Oversharing on Facebook

by Adrienne Erin. 0 Comments

When it comes to oversharing on Facebook, I offer one desperate plea: please stop. Oversharing has become epidemic on social media. Seriously guys, I don’t need to know what you had for breakfast, nor do I need to know about the intestinal cramping which resulted. I’m delighted and overjoyed you had a baby — by all means, post pictures. I can do without hourly updates on her sleep patterns, however.

I speak as a reformed oversharer. My posts used to be frequent updates on the health of my cat, the meals I ate (with pictures) and the weather. My profile included all those auto-updating apps: Adrienne just watched Vampire Diaries on Facebook! Adrienne just played a game of Bejeweled! Adrienne just read an article on Yahoo News! I swear if there’d been an app out there that gave updates when I washed the car, it would have been active on my profile.

Realizing You Have a Problem is Half the Battle

My friends gave me an oversharing intervention. They didn’t do this en masse — instead I received the word from individuals that maybe, just maybe, I was using Facebook with a surfeit of enthusiasm.

Some were subtle, changing how often they received updates from me. This proved ineffective, as I didn’t notice. Others were somewhat more aggressive — one organized a “TMI” campaign, calling me out whenever I shared something which, in fairness, no-one needed to know about. A few were hypocritical, accusing me of information onslaught while posting a steady stream of photos of their puppy.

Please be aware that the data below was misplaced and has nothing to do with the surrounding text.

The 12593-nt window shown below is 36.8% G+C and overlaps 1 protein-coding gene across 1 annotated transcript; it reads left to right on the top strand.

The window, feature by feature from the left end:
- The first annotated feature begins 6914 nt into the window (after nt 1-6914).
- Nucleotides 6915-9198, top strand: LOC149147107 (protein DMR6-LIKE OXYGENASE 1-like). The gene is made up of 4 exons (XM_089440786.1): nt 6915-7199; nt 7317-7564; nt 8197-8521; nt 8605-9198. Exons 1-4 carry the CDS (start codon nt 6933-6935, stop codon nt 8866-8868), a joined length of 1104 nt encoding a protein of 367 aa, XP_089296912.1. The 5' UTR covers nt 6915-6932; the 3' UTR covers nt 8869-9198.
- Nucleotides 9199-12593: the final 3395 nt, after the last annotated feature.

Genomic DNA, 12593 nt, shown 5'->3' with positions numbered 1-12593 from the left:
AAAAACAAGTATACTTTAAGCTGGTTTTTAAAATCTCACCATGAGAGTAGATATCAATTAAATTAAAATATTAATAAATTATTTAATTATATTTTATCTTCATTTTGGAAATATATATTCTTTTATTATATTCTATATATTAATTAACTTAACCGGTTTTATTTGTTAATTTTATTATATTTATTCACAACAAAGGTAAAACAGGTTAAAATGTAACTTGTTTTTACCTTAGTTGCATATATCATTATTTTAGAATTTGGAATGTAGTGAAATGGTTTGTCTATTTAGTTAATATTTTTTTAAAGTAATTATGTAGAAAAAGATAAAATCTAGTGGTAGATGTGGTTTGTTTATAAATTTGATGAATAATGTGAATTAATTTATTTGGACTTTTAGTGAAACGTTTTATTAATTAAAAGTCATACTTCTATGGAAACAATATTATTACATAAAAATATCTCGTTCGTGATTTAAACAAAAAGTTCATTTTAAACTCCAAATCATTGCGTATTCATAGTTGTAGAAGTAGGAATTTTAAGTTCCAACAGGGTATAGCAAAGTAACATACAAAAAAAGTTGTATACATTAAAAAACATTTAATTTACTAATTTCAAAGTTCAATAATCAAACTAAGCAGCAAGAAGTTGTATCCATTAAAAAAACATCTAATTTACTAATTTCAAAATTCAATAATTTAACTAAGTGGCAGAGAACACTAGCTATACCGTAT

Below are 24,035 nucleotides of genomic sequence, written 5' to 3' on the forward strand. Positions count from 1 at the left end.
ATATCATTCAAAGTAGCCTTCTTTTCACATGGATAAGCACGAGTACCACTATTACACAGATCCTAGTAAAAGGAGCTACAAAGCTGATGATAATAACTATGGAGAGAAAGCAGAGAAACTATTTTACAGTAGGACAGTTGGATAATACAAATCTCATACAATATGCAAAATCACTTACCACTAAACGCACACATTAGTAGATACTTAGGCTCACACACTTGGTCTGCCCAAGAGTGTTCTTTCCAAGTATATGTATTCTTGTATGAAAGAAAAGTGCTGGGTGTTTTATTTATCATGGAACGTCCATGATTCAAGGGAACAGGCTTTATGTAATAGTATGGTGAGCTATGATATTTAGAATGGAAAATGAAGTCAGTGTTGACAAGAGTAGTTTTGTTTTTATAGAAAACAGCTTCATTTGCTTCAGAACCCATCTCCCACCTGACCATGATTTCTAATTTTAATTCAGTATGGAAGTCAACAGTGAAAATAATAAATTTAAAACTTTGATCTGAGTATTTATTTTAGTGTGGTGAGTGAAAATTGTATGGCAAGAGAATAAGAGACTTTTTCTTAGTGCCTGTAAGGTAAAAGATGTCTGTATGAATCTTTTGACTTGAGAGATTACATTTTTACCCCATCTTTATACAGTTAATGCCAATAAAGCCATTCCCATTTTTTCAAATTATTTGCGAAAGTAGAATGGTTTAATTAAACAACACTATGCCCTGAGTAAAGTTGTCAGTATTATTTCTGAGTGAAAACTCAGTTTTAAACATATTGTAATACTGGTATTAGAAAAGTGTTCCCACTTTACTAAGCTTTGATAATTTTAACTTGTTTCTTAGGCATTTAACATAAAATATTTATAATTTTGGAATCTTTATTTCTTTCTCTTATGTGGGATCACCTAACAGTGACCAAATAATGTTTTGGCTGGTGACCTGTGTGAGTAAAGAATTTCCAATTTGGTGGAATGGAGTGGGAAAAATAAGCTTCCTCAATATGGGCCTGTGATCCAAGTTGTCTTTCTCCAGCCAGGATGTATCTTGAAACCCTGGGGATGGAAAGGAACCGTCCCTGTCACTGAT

Still, the point was made. My friends still wanted to hear anything interesting had to say, but the information I was imparting was anything but. For instance, knowing I was driving a bulldozer (my brother Quinn rents them) at high speed down Main Street was interesting (and possibly life-saving considering I know nothing about operating heavy machinery). Posting I gained a pound last week because of a fast food binge? Not so much.

App Enablers

My first step down the road to oversharing recovery was the equivalence of the reformed drinker pouring liquor down the sink. I removed all sharing apps from my profile. If I kept an app, I checked to see if I could stop it from informing people of every move I made.

Facebook apps are terrible for oversharing. Do I really need to announce every movie I watch on Netflix’s streaming service? Given my love of low-grade horror shows, did I really want to? The shows may be all about zombies and gore, but some of the titles listed in my automatic updates alarmed my rather conservative mother (on a related note, never friend your mother unless you want to rethink every word of every post you ever make).

Still, I can’t blame it all on apps. That’s like a crack addict blaming the drug. I had to take responsibility for myself. I swore to restrict my posts to less than three a day. Commenting on other people’s posts was fine, but my own updates had to be more interesting than what I had for dinner.

I still post about my cat’s health though. Poor thing has a skin condition… 

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